Introduction: Can Table

About: You will not find one specific thing being made by me. I make a wide range of things. Ross

Ever wanted a nice, vibrant, colourful piece of furniture that wont break the bank?

Then want no more this simple, affordable table is perfect for you and the same method can be adapted for almost any piece of furniture.

This Instructable is a restoration, of sorts, on an old table which was saved from the going to the landfill.

Step 1: What You Will Need

Unfortunately I couldnt photograph the equipment you will need but it is nothing too complex so a picture shouldn't be necessary.

You will need:
Paint, any it's personal personal preferance here, I chose chalkboard black so it could be drawn on in chalk
Sandpaper, I find 100 grit is perfect
A paintbrush
All the usual gear for painting ( cleaning fluid, newspaper to keep things clean etc)
A donor piece of furniture or you could make your own
Cans , I can't really be exact here as no two will be the same but I ended up using ten, the table will look a lot better with a wide range of colours so I felt Barr cans were perfect as all the different flavours have a different bright colour
Adhesive of some sort, I used a fast setting tube of adhesive which is used with a caulking gun, but almost anything would work
Scissors, a blade or a tin opener, whatever you choose to use to cut your cans

Step 2: Getting Started

If your donor piece has a horrible finish or annoying plastic veneer on it unless you have a power sander you're in for quite a lot of sanding.

Please do not miss the sanding out, it is vital or the paint will not apply properly.

So after you've sanded your piece it should look something like it does in the first picture of this screen.

As you can see I never bothered sanding the top as the cans would be covering it.

Step 3: Painting

Pretty self explanatory this step.

You dont need to be Picasso to paint a piece of furniture and if you've never painted before I'm sure a quick internet search will enlighten you.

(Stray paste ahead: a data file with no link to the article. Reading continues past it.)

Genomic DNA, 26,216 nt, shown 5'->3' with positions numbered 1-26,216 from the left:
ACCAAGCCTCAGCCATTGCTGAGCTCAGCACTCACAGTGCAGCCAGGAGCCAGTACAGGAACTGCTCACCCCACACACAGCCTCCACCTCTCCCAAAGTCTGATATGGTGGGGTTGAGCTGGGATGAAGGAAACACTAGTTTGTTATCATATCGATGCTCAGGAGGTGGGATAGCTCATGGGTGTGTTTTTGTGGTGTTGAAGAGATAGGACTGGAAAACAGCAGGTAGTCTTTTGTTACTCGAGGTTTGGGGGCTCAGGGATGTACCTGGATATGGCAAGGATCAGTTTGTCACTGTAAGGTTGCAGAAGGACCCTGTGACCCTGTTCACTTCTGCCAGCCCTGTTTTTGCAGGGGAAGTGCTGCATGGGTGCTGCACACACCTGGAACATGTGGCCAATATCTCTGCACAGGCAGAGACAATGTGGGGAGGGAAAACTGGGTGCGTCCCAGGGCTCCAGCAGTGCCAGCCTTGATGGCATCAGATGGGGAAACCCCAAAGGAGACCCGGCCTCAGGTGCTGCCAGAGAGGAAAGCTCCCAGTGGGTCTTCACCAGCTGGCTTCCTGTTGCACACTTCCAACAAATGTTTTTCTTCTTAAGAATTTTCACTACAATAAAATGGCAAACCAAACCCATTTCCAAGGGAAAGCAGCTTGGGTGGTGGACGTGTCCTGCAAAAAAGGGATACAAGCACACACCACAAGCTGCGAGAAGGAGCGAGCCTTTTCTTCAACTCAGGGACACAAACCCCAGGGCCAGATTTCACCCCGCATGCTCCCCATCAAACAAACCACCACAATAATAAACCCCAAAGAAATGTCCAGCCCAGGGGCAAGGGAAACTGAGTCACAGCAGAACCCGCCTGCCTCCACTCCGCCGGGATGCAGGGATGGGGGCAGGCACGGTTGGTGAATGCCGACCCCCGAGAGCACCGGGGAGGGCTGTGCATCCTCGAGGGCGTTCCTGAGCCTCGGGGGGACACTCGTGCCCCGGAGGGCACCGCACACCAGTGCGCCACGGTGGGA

Three to four coats should do, allowing adequate drying time between coats.

If four isn't enough then apply more you want a nice, full, solid colour.

Step 4: Cutting the Cans

Obvious warnings here:
Blades are sharp be careful or you could cut yourself 
Cut edges of cans can be sharp be careful or you could cut yourself
Do not cut the can while it is full you could get wet

Anyways now hopefully we'll all be unhurt and dry,
First cut the tops and bottoms from the cans (as shown in picture two)
Second cut a line all the way top to bottom so you're left with a sheet of colourful metal (as in picture three)
Lastly,this is optional, cut each sheet in half to get a more colourful and exciting piece (as shown in picture four)

Step 5: Adhering the Cans

What would appear to be a simple step turned out to be the trickiest.

Basically you want to squirt or spray adhesive onto where you want to stick the cans, see images.

Over lap the cans ever so slightly so there is no gaps.

Scrape/wipe away excess glue which has leaked out.

Put some sort of weight on top of it and leave to dry.

Step 6: Finished

All there is left to do is put your new piece of furniture in a place for everyone to admire.

I'd love to see anyone's own versions of this so if you do make one leave me a quick comment with a picture if you want.

If you require any extra help you can comment or private message me.

Thank you for reading. I hope you enjoyed


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